In the United States, disability services and public policies for adults with mental retardation have evolved erratically through three distinct stages. In the first stage, persons labeled with mental retardation and other developmental disabilities were generally isolated in their family's homes or in various public and private institutions. Community support services and employment opportunities for these persons were severely limited. Beginning in the late 1960s, there was a substantial increase in new federal funding for social services and widespread adaptation of new community programs for children and adults with developmental disabilities (Rubin & Roessler, 1995). This second stage of disability services and policy evolution also coincided with the deinstitutionalization and independent living movements. Special education services were dramatically expanded and mainstreamed, and previously institutionalized children and adults were gradually moved out of institutions and placed in group homes and other less restrictive residential settings.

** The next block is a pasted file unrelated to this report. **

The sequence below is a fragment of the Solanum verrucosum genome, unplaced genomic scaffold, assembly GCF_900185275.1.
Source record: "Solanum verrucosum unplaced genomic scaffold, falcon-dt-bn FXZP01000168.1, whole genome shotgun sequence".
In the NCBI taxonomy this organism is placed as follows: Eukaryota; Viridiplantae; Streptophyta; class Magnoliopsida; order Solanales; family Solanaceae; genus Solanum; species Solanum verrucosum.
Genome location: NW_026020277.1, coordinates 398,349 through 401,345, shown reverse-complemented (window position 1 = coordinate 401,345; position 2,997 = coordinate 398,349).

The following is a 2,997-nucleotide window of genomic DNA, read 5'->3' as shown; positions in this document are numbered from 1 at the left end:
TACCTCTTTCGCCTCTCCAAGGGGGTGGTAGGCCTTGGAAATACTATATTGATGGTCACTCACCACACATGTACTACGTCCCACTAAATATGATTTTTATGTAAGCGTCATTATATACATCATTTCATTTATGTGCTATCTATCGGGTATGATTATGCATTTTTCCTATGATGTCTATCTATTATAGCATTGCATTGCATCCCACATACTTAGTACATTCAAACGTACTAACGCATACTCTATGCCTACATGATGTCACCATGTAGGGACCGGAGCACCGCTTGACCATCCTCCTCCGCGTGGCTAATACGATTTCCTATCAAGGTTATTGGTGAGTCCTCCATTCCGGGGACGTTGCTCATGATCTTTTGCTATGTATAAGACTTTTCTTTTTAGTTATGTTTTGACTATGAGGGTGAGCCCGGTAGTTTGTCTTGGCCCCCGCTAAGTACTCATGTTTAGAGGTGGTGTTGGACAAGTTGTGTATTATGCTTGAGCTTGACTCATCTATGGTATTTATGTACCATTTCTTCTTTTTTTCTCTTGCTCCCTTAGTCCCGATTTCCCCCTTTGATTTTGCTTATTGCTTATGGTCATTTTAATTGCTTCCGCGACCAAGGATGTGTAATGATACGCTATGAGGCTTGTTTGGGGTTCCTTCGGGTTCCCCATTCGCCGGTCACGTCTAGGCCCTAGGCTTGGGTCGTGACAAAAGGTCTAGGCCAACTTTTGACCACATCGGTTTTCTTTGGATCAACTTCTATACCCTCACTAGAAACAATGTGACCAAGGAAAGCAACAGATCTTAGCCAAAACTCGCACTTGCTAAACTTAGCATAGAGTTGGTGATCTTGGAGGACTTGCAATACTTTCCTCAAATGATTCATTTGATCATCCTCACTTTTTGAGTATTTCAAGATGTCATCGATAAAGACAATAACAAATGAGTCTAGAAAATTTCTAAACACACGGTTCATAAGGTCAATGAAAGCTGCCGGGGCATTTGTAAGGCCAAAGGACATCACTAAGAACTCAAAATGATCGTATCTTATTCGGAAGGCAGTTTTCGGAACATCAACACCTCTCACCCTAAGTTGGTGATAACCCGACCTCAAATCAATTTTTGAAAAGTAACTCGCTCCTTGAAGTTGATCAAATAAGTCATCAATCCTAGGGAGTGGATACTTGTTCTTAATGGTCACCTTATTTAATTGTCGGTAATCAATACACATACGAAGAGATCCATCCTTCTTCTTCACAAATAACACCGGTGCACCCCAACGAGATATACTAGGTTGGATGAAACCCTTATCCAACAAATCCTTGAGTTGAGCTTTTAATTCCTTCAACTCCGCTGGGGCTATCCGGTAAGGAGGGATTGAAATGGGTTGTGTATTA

During this second phase, the vocational rehabilitation system, which had historically served adults with late onset disabilities (primarily injuries on and off the work site) was now called upon to serve a large and growing population of adults with developmental disabilities. Sheltered workshops, which originally served veterans and individuals who were blind, were expanded to accommodate individuals with developmental disabilities. Day training centers were developed to prepare individuals for sheltered work, and day treatment provided structured programming to individuals deemed unable to work. According to Murphy and Rogan (1995), the number of persons served in these types of programs expanded five-fold between 1968 and 1976.
Although these new employment options were an obvious improvement over their institutional predecessors, they came under increasing criticism for their continuing segregation of adults with disabilities. Beginning in the early 1980s, a third stage of disability programs and policies was developed, which stressed integrated employment and independent living.